Bob took the stage, prefacing his opening selection, "Heliotrope Bouquet." The piece is one of classic ragtime's most revered compositions, and Bob pointed out that it's also the only published piano rag that provides us an example of Louis Chauvin's ragtime music, both compositionally and performance-wise, and "the only instrumental music we have of Louis Chauvin." The brilliant Chauvin not only neglected to notate the incredible music flowing from his imagination and fingers; he also abused his health. Visiting him in Chicago, Joplin heard him play two 16-bar themes in Chauvin's trademark bittersweet style. Joplin kept them from falling into obscurity by notating them, then writing an introduction, trio and closing theme that mirror Chauvin's music. Stark purchased and published the beautiful new rag in 1907 – and, as Bob related to the audience, Chauvin died in 1908, just a few months later, at the tragically young age of 27. [The audience didn't hear, but we'll relate just the same, that when Bob and Bruce Vermazen formed a ragtime orchestra in 2005, this beautiful rag was the source of its name, the Heliotrope Ragtime Orchestra.]

Next, Bob served up a stellar performance of "Jimmie Blues," one of Jimmy Blythe's superb pieces, exemplifying Blythe's work in pioneering the style that came to be known as boogie. Bob related that pianist Blythe was "a pivotal figure in early jazz in Chicago in the 1920s" and that Chauvin and Blythe had much in common: First off, both relocated to the Windy City from the south – Blythe from rural Kentucky and Chauvin from Missouri. Secondly, both died in Chicago and both died without even getting close to middle age. As noted above, Chauvin lived to only age 27. In 1931, Blythe contracted epidemic meningitis and expired at the age of 30. Before playing "Jimmie Blues," Bob called the self-titled piece "a sort of hybrid of ragtime, blues, and what would later be called ‘boogie-woogie'" (by the public at large). Blythe recorded the piece in 1925, and since it was never published, Bob learned it from the recording and has patterned his performance after that of the composer.

Bob then served up a second selection from 1907: "Searchlight Rag," one of the many masterpieces to flow from Joplin's pen after he relocated to New York City. Bob led into his performance of this brilliant piano rag by referencing Ryan's set: "Ryan played ‘Reflection Rag' so beautifully for you, and before the concert he pointed out to me that it might have been an early draft of ‘Searchlight Rag,' to which I agreed. Then Ryan also played what he wrote as sort of a sequel to ‘Searchlight' (‘Rhyolite Rag'). So, you've heard the prequel, and you've heard the sequel – I guess I'm obliged to play the original for you!"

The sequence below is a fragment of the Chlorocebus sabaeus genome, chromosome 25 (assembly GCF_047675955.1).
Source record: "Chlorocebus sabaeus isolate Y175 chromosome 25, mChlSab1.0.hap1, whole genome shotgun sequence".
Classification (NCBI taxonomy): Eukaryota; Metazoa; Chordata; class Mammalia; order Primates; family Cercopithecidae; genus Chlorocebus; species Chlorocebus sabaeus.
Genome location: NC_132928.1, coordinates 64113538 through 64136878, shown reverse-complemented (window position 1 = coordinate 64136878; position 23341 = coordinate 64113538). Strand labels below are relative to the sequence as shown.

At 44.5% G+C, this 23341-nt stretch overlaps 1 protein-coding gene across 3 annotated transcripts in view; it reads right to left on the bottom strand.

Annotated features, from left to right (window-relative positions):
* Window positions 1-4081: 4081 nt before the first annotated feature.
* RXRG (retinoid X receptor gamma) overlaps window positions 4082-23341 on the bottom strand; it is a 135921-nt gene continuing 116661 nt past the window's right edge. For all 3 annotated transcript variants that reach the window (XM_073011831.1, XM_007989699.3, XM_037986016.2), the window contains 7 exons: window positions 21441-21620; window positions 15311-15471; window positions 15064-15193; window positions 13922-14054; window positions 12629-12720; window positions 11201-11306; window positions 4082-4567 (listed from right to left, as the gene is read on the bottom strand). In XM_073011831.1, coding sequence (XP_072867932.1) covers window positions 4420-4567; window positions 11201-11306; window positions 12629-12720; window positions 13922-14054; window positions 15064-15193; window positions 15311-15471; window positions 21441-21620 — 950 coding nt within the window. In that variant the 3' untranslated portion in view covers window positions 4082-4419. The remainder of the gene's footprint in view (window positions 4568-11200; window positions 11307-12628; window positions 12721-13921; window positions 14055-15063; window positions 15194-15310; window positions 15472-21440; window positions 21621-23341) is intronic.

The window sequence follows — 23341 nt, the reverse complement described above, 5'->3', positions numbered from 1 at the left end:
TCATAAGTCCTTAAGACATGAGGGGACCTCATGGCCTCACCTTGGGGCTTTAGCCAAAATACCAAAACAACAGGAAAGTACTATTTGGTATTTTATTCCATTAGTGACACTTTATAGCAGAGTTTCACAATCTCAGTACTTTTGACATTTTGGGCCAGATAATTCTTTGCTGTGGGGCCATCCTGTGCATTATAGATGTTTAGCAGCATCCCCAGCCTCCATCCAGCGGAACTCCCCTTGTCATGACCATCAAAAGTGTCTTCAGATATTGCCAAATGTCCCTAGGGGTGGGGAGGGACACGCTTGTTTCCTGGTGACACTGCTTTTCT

(The rag's title is a direct reference to the Big Onion, a copper mine near the town of Searchlight, Nevada, in which Tom Turpin was materially active. At some point in 1906, Turpin paid what was most likely a brief visit there, prompting Joplin to immortalize the location and, indirectly, pay homage to his friend, by devising and writing this rag. It's likely that many a ragtime fan who has driven to the Nevada town of Laughlin has seen a road sign with the name Searchlight and the number of miles to that now much-reduced entity.)

Bob closed his wonderful set (and the concert) with Eubie Blake's "Baltimore Todalo," one of the best examples of the Harlem Stride piano music of which Bob has specialized since the 1980s. Bob's repertoire includes the most phenomenal Stride composer-performers ever: James P. Johnson, Eubie Blake, Luckey Roberts, Clarence Williams, Willie the Lion Smith, Spencer Williams and a host of others. This time we got a thrilling performance of Eubie's "Baltimore Todalo." Bob's fascinating background information told us that "Eubie said that he had composed it around 1910, that he used it in a show in the 1920s, didn't notate it and copyright it until 1962, recorded it in 1969, and published it in a 1975 folio -- "and I'm going to play it for you in 2022!" Bob also noted, as an aside, that the "todalo" (alternately spelled "todolo") was the name of an African-American form of dance. He capped off the afternoon with an energetic version of this great number.

OCRS's next Nixon Library concert is on October 16. Mark your calendars now, because with a lineup of Michael Flores, Johnny Hodges, Vincent Johnson and Paul Orsi, this is going to be an afternoon you won't want to miss!